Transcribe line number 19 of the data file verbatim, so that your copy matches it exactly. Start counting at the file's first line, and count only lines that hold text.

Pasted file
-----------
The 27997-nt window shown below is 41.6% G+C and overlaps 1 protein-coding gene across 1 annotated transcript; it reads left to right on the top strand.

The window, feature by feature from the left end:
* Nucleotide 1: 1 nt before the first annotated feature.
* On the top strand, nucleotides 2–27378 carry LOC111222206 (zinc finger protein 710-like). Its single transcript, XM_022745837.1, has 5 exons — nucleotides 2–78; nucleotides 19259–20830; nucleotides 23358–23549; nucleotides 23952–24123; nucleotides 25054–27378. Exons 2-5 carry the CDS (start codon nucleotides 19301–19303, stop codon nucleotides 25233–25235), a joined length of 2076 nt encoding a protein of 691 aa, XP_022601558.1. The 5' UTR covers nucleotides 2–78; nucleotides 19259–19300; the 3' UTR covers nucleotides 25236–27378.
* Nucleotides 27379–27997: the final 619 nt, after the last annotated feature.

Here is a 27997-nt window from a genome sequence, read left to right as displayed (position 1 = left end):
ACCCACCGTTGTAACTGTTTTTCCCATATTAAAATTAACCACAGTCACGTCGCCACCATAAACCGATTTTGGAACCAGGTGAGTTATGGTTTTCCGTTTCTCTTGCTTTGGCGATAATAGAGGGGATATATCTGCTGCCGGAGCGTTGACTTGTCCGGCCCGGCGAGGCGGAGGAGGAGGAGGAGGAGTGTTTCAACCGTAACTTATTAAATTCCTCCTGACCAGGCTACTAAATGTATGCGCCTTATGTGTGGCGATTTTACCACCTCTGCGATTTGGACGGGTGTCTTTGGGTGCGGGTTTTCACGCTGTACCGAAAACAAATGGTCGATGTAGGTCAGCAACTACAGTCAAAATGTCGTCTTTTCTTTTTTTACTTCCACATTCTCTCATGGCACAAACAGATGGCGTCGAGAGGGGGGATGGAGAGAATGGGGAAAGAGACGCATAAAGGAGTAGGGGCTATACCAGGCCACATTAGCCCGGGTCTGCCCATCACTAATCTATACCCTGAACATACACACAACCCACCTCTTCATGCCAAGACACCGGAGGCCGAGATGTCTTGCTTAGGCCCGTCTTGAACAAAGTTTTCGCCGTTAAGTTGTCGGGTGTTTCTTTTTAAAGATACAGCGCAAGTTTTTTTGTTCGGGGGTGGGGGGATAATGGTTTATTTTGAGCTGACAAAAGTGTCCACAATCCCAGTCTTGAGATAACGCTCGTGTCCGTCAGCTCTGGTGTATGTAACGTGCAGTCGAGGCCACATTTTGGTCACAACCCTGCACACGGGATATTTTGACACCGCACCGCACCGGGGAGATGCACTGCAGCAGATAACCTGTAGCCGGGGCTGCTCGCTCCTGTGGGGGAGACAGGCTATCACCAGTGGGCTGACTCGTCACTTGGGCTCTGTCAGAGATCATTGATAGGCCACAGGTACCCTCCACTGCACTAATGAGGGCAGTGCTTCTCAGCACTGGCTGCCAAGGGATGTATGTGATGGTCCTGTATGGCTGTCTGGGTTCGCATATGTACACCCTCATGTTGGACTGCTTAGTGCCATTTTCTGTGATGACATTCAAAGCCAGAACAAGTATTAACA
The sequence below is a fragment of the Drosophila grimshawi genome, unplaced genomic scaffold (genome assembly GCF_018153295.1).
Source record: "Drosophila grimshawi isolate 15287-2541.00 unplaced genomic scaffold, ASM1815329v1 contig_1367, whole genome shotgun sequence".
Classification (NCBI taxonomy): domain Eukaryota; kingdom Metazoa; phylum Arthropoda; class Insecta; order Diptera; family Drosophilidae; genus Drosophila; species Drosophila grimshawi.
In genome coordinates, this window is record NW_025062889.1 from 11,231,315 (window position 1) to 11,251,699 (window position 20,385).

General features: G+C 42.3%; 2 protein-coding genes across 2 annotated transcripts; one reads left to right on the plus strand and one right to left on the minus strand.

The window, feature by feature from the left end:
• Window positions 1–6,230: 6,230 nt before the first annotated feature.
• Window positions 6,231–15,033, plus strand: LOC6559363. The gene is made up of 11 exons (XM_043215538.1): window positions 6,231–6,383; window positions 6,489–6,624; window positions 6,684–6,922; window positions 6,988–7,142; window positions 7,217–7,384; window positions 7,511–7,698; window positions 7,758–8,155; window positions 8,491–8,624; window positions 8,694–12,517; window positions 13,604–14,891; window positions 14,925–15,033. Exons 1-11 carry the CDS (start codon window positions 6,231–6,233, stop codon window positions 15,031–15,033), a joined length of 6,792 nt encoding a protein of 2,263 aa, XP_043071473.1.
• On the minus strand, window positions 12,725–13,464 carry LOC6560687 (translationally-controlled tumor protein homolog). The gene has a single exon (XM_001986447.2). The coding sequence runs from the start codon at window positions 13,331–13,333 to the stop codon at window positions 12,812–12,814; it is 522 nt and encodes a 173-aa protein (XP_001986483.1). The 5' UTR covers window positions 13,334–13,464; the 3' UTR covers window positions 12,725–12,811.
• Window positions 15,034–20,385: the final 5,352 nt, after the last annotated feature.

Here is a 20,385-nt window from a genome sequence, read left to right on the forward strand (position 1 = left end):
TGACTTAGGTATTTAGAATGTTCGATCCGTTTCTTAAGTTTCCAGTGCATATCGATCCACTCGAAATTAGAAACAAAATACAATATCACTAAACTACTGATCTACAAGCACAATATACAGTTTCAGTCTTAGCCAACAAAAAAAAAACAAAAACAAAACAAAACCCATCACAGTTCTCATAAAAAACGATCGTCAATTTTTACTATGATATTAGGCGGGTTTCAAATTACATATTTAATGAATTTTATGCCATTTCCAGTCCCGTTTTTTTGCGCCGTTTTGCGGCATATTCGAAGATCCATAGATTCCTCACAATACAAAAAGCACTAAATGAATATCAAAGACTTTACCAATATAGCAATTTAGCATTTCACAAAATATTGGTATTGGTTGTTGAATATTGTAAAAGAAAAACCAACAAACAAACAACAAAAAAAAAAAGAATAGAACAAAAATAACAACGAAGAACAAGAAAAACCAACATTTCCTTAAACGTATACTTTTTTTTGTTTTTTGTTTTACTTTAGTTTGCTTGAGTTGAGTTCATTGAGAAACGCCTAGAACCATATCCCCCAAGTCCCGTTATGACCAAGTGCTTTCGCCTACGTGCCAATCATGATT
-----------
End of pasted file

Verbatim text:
TGACTTAGGTATTTAGAATGTTCGATCCGTTTCTTAAGTTTCCAGTGCATATCGATCCACTCGAAATTAGAAACAAAATACAATATCACTAAACTACTGATCTACAAGCACAATATACAGTTTCAGTCTTAGCCAACAAAAAAAAAACAAAAACAAAACAAAACCCATCACAGTTCTCATAAAAAACGATCGTCAATTTTTACTATGATATTAGGCGGGTTTCAAATTACATATTTAATGAATTTTATGCCATTTCCAGTCCCGTTTTTTTGCGCCGTTTTGCGGCATATTCGAAGATCCATAGATTCCTCACAATACAAAAAGCACTAAATGAATATCAAAGACTTTACCAATATAGCAATTTAGCATTTCACAAAATATTGGTATTGGTTGTTGAATATTGTAAAAGAAAAACCAACAAACAAACAACAAAAAAAAAAAGAATAGAACAAAAATAACAACGAAGAACAAGAAAAACCAACATTTCCTTAAACGTATACTTTTTTTTGTTTTTTGTTTTACTTTAGTTTGCTTGAGTTGAGTTCATTGAGAAACGCCTAGAACCATATCCCCCAAGTCCCGTTATGACCAAGTGCTTTCGCCTACGTGCCAATCATGATT